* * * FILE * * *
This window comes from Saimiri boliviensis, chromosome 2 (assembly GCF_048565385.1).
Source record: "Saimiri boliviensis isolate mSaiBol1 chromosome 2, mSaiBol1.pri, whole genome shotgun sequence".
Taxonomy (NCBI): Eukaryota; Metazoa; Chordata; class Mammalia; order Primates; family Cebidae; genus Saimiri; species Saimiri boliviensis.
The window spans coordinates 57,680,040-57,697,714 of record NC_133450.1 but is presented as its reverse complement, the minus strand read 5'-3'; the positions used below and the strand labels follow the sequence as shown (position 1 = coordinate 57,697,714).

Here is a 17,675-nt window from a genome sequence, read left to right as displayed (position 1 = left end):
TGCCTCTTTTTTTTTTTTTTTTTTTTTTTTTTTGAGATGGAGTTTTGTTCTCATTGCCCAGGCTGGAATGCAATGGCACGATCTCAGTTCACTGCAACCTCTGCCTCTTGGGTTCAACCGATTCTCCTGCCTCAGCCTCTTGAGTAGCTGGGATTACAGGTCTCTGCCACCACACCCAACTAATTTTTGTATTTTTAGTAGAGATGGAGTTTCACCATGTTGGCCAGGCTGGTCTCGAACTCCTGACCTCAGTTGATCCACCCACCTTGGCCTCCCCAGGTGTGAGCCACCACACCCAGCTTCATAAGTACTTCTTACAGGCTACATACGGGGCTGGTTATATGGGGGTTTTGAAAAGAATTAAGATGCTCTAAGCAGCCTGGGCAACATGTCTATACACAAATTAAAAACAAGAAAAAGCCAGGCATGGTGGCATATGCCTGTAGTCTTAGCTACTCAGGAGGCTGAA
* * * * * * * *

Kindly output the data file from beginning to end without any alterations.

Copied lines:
This window comes from Saimiri boliviensis, chromosome 2 (assembly GCF_048565385.1).
Source record: "Saimiri boliviensis isolate mSaiBol1 chromosome 2, mSaiBol1.pri, whole genome shotgun sequence".
Taxonomy (NCBI): Eukaryota; Metazoa; Chordata; class Mammalia; order Primates; family Cebidae; genus Saimiri; species Saimiri boliviensis.
The window spans coordinates 57,680,040-57,697,714 of record NC_133450.1 but is presented as its reverse complement, the minus strand read 5'-3'; the positions used below and the strand labels follow the sequence as shown (position 1 = coordinate 57,697,714).

Here is a 17,675-nt window from a genome sequence, read left to right as displayed (position 1 = left end):
TGCCTCTTTTTTTTTTTTTTTTTTTTTTTTTTTGAGATGGAGTTTTGTTCTCATTGCCCAGGCTGGAATGCAATGGCACGATCTCAGTTCACTGCAACCTCTGCCTCTTGGGTTCAACCGATTCTCCTGCCTCAGCCTCTTGAGTAGCTGGGATTACAGGTCTCTGCCACCACACCCAACTAATTTTTGTATTTTTAGTAGAGATGGAGTTTCACCATGTTGGCCAGGCTGGTCTCGAACTCCTGACCTCAGTTGATCCACCCACCTTGGCCTCCCCAGGTGTGAGCCACCACACCCAGCTTCATAAGTACTTCTTACAGGCTACATACGGGGCTGGTTATATGGGGGTTTTGAAAAGAATTAAGATGCTCTAAGCAGCCTGGGCAACATGTCTATACACAAATTAAAAACAAGAAAAAGCCAGGCATGGTGGCATATGCCTGTAGTCTTAGCTACTCAGGAGGCTGAA